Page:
The Design Team, led by Purcell Architects, has reconvened to progress detailed program planning and design for building works. This relates to underfloor heating and a new floor in the nave, a new East entrance plus visitor facilities and a volunteers’ centre below Cathedral Hall, and re-landscaped churchyards. So, plenty to consider, and to top that off they also have the tricky issues of asbestos in the basement, damp in the chair store, consideration for fire evacuation and rats in the churchyard! We’re working fast to appoint several companies to bring additional expertise in retail fit-out, audio-visual and IT services, wayfinding signage, and creative marketing as well as exhibition design. Did we mention there was a lot to get your head around!
The news is getting out there
There’s been a lot of interest in the project which has helped us to attract excellent new people and a wide range of interest in our invitation to tender for creative marketing and a new website. This was no doubt down to widespread interest in our exciting news by local and regional media with our Marketing and Communications Manager, Catherine Mair, doing a marvellous job spreading the word about the Cathedral’s ambitious plans. On ‘announcement day’, Monday 13 May, our story featured on BBC Look North, BBC Radio Newcastle and ITV Tyne Tees. We featured on the front page of The Journal and in The Chronicle and secured a fabulous five-page spread in the July issue of Living North, the highest-circulating regional magazine for the North East. If you haven’t seen it, please click the link below to download a digital copy. There was also extensive coverage online and on social media, locally and nationally!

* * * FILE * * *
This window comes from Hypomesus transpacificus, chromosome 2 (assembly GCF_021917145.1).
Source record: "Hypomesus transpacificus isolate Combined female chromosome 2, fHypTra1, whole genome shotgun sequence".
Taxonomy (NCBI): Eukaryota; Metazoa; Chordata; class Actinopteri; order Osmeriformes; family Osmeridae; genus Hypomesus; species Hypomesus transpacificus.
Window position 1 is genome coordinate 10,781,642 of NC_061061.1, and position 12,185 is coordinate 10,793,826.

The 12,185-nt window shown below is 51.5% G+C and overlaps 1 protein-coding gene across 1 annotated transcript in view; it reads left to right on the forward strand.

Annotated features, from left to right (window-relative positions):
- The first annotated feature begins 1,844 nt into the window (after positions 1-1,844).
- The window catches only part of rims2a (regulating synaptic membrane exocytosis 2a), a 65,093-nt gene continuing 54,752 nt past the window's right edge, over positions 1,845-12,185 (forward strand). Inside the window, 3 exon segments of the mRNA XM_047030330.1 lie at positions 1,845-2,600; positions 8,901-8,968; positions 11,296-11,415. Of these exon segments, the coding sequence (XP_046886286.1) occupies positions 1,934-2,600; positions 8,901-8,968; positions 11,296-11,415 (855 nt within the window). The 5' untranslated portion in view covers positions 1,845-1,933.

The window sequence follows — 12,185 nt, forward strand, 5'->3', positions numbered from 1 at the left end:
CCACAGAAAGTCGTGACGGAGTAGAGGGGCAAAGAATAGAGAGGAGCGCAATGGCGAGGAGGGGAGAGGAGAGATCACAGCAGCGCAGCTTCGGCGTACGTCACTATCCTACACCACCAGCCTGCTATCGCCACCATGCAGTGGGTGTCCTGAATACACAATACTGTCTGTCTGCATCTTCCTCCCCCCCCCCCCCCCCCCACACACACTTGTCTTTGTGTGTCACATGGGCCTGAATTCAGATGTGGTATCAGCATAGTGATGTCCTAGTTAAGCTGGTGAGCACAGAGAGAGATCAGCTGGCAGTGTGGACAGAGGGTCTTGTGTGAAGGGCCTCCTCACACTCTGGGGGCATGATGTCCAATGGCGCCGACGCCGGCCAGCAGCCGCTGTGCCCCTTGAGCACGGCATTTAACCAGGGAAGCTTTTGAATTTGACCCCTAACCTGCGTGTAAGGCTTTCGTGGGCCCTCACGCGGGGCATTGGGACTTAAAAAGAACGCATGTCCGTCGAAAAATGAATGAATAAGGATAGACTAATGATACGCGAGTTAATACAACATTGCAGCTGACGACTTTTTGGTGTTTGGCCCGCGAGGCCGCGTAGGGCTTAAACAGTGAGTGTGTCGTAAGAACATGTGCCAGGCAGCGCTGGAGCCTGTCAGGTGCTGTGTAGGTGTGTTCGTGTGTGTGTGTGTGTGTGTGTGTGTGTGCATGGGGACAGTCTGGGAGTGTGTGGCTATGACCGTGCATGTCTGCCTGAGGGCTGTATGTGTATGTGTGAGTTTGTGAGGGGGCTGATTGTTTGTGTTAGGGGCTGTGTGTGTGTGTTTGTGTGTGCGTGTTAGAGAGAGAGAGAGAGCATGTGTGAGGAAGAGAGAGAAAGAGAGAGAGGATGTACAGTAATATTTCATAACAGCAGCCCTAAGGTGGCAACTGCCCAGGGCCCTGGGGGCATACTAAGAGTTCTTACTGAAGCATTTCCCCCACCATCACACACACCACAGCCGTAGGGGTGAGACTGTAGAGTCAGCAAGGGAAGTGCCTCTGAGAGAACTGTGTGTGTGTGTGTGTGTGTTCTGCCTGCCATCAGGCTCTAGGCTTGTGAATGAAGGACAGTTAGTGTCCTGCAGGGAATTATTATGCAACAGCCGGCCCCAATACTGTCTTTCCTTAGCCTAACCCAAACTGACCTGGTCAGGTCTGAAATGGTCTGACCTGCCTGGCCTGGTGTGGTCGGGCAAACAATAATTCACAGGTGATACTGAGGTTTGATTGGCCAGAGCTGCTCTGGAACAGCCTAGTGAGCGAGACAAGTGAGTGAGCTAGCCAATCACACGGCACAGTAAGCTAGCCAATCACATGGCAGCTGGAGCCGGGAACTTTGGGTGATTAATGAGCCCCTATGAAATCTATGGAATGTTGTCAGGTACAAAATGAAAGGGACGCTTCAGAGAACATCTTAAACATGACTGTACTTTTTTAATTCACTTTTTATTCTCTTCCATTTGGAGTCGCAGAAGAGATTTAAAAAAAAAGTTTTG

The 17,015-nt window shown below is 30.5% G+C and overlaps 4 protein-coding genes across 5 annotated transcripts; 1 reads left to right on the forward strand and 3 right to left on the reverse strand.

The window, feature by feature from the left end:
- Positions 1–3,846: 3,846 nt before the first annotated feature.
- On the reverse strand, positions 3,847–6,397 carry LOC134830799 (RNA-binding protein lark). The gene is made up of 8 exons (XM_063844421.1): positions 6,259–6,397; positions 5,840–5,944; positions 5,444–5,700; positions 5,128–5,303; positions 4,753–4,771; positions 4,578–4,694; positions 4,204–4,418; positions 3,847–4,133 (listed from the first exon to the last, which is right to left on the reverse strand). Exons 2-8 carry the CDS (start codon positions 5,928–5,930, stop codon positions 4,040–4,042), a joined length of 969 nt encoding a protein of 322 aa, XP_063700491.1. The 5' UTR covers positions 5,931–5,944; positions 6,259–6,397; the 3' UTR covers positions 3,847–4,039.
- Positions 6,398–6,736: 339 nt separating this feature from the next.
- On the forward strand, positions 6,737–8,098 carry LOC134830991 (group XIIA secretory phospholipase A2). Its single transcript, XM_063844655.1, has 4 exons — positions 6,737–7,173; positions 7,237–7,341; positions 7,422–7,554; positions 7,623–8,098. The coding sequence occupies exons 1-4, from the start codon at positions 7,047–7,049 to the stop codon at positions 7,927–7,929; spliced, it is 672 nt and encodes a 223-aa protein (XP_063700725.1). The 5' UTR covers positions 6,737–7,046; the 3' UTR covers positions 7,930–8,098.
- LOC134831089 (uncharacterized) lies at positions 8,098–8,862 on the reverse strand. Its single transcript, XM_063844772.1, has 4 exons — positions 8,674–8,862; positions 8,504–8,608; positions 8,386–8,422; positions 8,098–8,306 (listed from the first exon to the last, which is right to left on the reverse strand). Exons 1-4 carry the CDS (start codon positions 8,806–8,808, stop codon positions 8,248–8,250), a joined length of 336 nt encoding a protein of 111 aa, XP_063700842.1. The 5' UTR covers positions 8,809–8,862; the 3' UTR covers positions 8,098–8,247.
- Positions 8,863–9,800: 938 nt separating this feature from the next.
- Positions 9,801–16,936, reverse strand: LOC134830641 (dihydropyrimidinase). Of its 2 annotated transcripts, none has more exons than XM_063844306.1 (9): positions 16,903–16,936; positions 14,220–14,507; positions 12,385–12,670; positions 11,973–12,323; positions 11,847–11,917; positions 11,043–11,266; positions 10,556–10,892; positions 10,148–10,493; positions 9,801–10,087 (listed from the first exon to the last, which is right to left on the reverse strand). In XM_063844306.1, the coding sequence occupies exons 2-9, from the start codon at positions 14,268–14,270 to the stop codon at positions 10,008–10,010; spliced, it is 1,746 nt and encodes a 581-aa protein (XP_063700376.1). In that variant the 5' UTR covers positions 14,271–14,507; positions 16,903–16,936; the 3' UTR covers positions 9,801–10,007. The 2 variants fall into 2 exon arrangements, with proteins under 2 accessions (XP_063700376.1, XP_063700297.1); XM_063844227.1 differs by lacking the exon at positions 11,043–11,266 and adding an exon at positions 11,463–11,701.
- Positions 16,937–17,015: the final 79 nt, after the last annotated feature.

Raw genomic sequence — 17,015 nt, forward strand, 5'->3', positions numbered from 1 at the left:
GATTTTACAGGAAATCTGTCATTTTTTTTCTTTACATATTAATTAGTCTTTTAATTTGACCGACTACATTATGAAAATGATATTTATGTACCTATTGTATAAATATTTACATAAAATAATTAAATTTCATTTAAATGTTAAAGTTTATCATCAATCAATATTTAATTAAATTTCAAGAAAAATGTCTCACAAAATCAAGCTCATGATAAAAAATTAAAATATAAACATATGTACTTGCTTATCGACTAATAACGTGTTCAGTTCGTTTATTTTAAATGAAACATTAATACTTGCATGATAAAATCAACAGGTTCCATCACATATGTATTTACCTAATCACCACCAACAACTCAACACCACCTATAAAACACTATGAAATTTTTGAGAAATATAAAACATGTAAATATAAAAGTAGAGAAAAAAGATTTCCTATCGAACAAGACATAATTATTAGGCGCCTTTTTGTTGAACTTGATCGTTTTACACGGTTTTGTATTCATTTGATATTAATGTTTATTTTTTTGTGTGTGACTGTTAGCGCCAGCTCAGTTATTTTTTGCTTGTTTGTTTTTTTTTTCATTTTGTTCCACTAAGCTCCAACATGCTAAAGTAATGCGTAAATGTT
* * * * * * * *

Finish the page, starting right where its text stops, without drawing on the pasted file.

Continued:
Join in the fun
We are starting to look at providing more activities and events as part of the four-year activity plan, and as our team swells, we will start to look at working with more schools, community groups, and our heritage venue partners.
This started with The Late Shows with The Shakespeare Club Gathering in the Crypt. The followed weekend we hosted an excellent exhibition from Whickham Photographic Club.
Our PhD student Shaun Cutler has been exploring the idea of a Lantern Tower Light Show with the thought being that during carefully chosen winter evenings the tower will stage a mini performance of the Siege of Newcastle 1644.
Shaun wants to use the tale that when the Scottish army threatened to blow up the then Church using a cannon, the mayor Sir John Marley put his Scottish prisoners in the lantern tower, saving it from destruction. Shaun is investigating a performance that could end with the Newcastle Cathedral Doves swooping the Tower and Cathedral emphasising the Lantern tower at the heart of Newcastle’s historic quarter: a limited and short show as a must see event – like the practice runs you may have been lucky enough to see.
Also we had quite a coo when Games of Thrones came to the Cathedral and all that was in May alone!
For more information please see our website www.stnicholascathedral.co.uk, or get in touch with Lindy Gilliland or Alice Massey on: email@example.com.